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TitleReconnaissance surficial geology, Daly Bay (south) and Cape Fullerton (north), Nunavut, NTS 56-A south and 55-P north
LicencePlease note the adoption of the Open Government Licence - Canada supersedes any previous licences.
AuthorDredge, L A; McMartin, IORCID logo; Campbell, J
SourceGeological Survey of Canada, Canadian Geoscience Map 146, 2013, 1 sheet, Open Access logo Open Access
PublisherNatural Resources Canada
Maps1 map
Map Info.surficial geology, glacial deposits and landforms, 1:100,000
ProjectionUniversal Transverse Mercator Projection, UTM zone 16 (NAD83)
Mediaon-line; digital
File formatreadme
File formatpdf; rtf; shp; xml; jpg; JPEG2000; xls
NTS55P/13; 55P/14; 55P/15; 56A/01; 56A/02; 56A/03; 56A/04; 56A/05; 56A/06; 56A/07; 56A/08
AreaDaly Bay; Cape Fullerton
Lat/Long WENS-90.0000 -88.0000 64.5000 63.8500
Subjectssurficial geology/geomorphology; glacial features; glacial deposits; glacial landforms; alluvial deposits; marine deposits; glaciofluvial deposits; tills; sands; gravels; ice flow; flow trajectories; Cenozoic; Quaternary
Illustrationslocation maps
ProgramGEM: Geo-mapping for Energy and Minerals, Multiple Metals - Melville Peninsula (Nunavut)
Released2013 10 28
AbstractPreliminary surficial geology studies, based on air photo interpretation and limited field data, were undertaken in the Daly Bay South map area (NTS 56-A, south) to provide an understanding of the distribution and nature of surficial materials, and regional glacial history. Much of the area is underlain by folded and faulted bedrock containing shallow glacially scoured lake basins. Striae and glacially-moulded bedrock surfaces indicate regional ice flow toward the southeast and late flow south into Daly Bay. Prevalent till veneers and blankets form drumlinoids oriented southeast. Esker systems and substratified deposits developed in well-defined subglacial meltwater corridors oriented parallel to regional and late ice flow directions. Flat-topped eskers suggest they developed late in the glacial cycle, when the ice was thin. Sandy to bouldery marine sediments extend inland to elevations of 140 m (trimline in west) to 150 m a.s.l. (delta in east). De Geer moraines indicate northward ice retreat north of Daly Bay.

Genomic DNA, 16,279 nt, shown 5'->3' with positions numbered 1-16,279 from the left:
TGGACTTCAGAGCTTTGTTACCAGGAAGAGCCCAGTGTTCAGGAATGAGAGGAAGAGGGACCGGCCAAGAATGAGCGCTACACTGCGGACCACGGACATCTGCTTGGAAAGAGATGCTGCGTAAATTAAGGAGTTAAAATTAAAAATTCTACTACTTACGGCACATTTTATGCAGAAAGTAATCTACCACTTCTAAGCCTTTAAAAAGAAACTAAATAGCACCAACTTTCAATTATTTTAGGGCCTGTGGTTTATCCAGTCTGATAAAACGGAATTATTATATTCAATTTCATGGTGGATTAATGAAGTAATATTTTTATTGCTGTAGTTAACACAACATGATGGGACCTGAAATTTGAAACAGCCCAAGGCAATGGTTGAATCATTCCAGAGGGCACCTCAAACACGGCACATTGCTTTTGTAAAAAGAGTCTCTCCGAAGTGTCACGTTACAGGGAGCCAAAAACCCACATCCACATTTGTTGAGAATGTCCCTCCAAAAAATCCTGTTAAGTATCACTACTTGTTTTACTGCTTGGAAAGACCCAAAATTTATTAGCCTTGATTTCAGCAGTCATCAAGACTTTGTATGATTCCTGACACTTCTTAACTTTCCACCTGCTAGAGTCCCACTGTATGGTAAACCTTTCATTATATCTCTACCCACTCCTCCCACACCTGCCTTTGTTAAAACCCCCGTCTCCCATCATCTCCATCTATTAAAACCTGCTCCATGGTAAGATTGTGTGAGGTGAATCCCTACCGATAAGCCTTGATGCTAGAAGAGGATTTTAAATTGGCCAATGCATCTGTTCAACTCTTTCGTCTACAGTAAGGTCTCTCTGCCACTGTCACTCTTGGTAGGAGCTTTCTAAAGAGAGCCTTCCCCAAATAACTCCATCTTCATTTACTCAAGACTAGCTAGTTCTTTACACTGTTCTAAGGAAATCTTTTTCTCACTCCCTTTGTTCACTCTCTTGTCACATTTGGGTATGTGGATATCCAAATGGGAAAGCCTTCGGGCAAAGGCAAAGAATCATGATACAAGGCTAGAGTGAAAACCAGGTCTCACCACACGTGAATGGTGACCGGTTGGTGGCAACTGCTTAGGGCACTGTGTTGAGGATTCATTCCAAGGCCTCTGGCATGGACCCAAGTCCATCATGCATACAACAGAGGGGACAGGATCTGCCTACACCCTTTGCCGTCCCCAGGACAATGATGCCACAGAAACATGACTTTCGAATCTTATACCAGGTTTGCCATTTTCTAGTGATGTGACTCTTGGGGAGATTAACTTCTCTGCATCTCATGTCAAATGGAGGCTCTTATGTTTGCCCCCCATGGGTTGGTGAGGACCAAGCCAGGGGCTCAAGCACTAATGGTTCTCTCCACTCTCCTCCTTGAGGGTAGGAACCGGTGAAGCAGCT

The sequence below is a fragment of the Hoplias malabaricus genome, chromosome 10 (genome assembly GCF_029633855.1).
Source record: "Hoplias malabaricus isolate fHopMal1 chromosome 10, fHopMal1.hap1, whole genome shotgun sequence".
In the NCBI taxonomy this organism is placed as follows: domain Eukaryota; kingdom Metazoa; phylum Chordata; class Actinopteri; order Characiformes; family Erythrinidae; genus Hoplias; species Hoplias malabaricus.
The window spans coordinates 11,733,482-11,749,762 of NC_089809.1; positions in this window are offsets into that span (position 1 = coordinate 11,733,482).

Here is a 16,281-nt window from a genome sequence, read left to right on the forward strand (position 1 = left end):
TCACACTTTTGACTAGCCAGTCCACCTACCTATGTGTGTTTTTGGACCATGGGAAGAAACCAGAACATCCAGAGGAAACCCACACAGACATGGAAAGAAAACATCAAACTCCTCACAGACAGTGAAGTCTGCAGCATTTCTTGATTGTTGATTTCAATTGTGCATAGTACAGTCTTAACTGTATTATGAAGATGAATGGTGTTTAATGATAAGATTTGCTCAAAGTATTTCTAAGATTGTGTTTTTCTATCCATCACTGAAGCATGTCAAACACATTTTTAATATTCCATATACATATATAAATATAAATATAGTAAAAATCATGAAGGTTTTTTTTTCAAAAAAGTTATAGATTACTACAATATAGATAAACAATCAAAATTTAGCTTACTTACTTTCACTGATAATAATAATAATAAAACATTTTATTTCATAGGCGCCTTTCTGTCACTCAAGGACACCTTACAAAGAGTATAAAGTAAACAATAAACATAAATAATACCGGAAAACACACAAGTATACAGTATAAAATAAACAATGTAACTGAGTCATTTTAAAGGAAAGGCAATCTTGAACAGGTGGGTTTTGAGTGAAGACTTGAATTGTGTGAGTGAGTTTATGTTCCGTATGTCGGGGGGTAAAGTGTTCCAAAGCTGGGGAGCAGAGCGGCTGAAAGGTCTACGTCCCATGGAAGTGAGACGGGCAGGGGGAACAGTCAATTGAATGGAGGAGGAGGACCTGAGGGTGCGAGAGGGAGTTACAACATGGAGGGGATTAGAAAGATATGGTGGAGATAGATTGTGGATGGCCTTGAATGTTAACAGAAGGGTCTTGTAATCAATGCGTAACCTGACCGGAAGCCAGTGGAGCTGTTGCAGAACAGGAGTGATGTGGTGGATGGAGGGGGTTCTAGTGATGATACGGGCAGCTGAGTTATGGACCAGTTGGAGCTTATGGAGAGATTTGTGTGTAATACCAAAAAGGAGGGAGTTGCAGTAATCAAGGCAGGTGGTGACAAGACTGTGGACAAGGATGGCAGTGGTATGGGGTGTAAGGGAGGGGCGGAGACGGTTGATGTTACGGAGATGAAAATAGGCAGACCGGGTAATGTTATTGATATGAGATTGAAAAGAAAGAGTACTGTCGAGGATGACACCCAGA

Summary(Plain Language Summary, not published)
The Surficial geology Daly Bay South, Nunavut map (NTS 56A-South) identifies surficial materials and associated landforms left by the retreat of the last glaciers to have covered the area about 6000 years ago. The surficial geology is based on aerial photograph interpretation and limited fieldwork. This work was undertaken to provide new geological knowledge and improve our understanding of the distribution, nature and glacial history of surficial materials. This contributes to effective mineral exploration and supports informed decision making for resource development and land use.

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